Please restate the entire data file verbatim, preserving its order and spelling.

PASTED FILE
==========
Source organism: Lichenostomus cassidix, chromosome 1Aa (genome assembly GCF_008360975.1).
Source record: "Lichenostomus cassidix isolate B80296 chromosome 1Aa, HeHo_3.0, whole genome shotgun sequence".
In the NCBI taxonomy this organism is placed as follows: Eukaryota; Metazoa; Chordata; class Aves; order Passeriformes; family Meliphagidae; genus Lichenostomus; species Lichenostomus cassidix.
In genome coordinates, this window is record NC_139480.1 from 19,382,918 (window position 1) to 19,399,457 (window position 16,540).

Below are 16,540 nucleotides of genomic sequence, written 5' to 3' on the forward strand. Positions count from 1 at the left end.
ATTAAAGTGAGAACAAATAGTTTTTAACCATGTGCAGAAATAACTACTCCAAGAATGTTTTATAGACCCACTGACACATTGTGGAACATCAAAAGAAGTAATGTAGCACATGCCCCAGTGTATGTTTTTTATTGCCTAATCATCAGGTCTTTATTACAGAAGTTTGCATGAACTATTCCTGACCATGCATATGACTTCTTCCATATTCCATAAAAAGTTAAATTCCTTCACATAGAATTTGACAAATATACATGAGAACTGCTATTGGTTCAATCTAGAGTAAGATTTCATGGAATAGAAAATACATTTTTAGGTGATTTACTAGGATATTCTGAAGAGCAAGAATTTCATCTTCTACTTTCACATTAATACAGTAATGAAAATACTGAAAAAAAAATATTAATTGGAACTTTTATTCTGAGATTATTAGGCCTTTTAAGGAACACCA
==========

Source organism: Lichenostomus cassidix, chromosome 1Aa (genome assembly GCF_008360975.1).
Source record: "Lichenostomus cassidix isolate B80296 chromosome 1Aa, HeHo_3.0, whole genome shotgun sequence".
In the NCBI taxonomy this organism is placed as follows: Eukaryota; Metazoa; Chordata; class Aves; order Passeriformes; family Meliphagidae; genus Lichenostomus; species Lichenostomus cassidix.
In genome coordinates, this window is record NC_139480.1 from 19,382,918 (window position 1) to 19,399,457 (window position 16,540).

Below are 16,540 nucleotides of genomic sequence, written 5' to 3' on the forward strand. Positions count from 1 at the left end.
ATTAAAGTGAGAACAAATAGTTTTTAACCATGTGCAGAAATAACTACTCCAAGAATGTTTTATAGACCCACTGACACATTGTGGAACATCAAAAGAAGTAATGTAGCACATGCCCCAGTGTATGTTTTTTATTGCCTAATCATCAGGTCTTTATTACAGAAGTTTGCATGAACTATTCCTGACCATGCATATGACTTCTTCCATATTCCATAAAAAGTTAAATTCCTTCACATAGAATTTGACAAATATACATGAGAACTGCTATTGGTTCAATCTAGAGTAAGATTTCATGGAATAGAAAATACATTTTTAGGTGATTTACTAGGATATTCTGAAGAGCAAGAATTTCATCTTCTACTTTCACATTAATACAGTAATGAAAATACTGAAAAAAAAATATTAATTGGAACTTTTATTCTGAGATTATTAGGCCTTTTAAGGAACACCA